During attempts to tow the X-Press Pearl to deeper waters, the vessel sank on June 2 about 9.5 nautical miles from the Colombo Port; only the accommodation block is visible above the water line. On June 8, oil sheen was observed emanating from the wreck. Since then, there has been a continuous oil leak and although the MEPA had requested the International Tanker Owners Pollution Federation (ITOPF), Oil Spill Response Limited (OSRL) and Resolve Marine to discuss a plan to remove oil from the wreck and the current oil spill response actions, no action had been taken to remove oil from the vessel or from the environment. The offshore oil spill response plan was reviewed by ITOPF and later accepted by the MEPA and the delegation from the United Nations who were at the site.

Reports from monitoring and surveillance mechanisms in place and Unmanned Aerial Vehicles (UAV) have reported the presence of a silver, rainbow and metallic sheen, with occasional observation of small quantities of black oil.

The oil slick from the wreck appears to be dissipating in the environment but there was some oil found on the shoreline too.

According to the Bonn Agreement Oil Appearance Code, a significant amount of oil has contaminated the sea water. Despite very small, occasional globules of black oil being seen at the wreck site, the appearance of most of the slick is silver/grey, rainbow and metallic.

Insurance claim

Government bodies are struggling with calculating the damage. The initial estimate of $40 million has been rejected by the insurer. The ship is under the P&I Club, a London marine mutual insurer that provides specialist marine liability cover known as Protection and Indemnity, or P&I, to the X-Press Pearl. The Ministry of Justice recently said that the P&I Club would pay approximately Rs.720 million (around $3.6 million) as part of the settlement of the first interim claim. Sri Lankan authorities filed a claim with the operator of the ship seeking $40 million to compensate for the environmental damage caused by the ship’s sinking. The ministry plans to seek compensation for costs incurred from firefighting efforts. But it was reported that insurer needs further clarification related the claim and refused to pay for the harm to ocean life including turtle and dolphin deaths because no autopsy reports have been published yet.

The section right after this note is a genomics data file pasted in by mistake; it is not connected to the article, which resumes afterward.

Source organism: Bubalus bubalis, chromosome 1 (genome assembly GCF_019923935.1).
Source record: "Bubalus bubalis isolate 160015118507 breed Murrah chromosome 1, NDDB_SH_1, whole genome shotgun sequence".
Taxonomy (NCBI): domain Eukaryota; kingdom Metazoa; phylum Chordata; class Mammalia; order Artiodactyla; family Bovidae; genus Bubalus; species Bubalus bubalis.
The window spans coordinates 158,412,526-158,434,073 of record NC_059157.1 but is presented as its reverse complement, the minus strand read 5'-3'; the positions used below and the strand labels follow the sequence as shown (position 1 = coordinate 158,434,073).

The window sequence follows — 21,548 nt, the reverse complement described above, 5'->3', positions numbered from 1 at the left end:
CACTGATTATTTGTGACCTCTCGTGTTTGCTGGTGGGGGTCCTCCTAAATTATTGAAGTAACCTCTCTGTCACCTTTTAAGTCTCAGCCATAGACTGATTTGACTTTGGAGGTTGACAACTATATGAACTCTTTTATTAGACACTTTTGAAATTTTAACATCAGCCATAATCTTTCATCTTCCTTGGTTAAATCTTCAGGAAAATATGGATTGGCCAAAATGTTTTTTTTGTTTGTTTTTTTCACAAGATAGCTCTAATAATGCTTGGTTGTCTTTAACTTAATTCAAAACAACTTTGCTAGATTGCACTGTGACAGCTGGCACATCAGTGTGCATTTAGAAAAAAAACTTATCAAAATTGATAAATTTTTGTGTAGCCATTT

Fishermen are losing Rs.80 million worth income every day while Rs.300 million worth fish exports have been cancelled.  Almost 12,000 fishermen in the western and north western coast have lost their income for two months for which the government has discussed paying some compensation.

There are three cases filed so far for the environment and the fishermen. The MEPA has also filed criminal charges against the crew members and the ship operator. The coordination is under the Minister of Justice. Yet there is a lethargy in government action. Unfortunately, science doesn’t play a significant role in establishing the case. Coordination among the agencies is not adequate and they are fully dependent on the ITOPF, OSRL and Resolve Marine.

The disaster that began on the 20 May 2021 is now becoming a silent killer. Although much of the pollution is not visible, each nurdle and each oil droplet is an environmental risk. The toxic shipwreck is silently polluting the coral beds and ocean life under water. It has affected the tourism, fish exportation and peace in fishing families.

The writer is Senior Advisor, Centre For Environmental Justice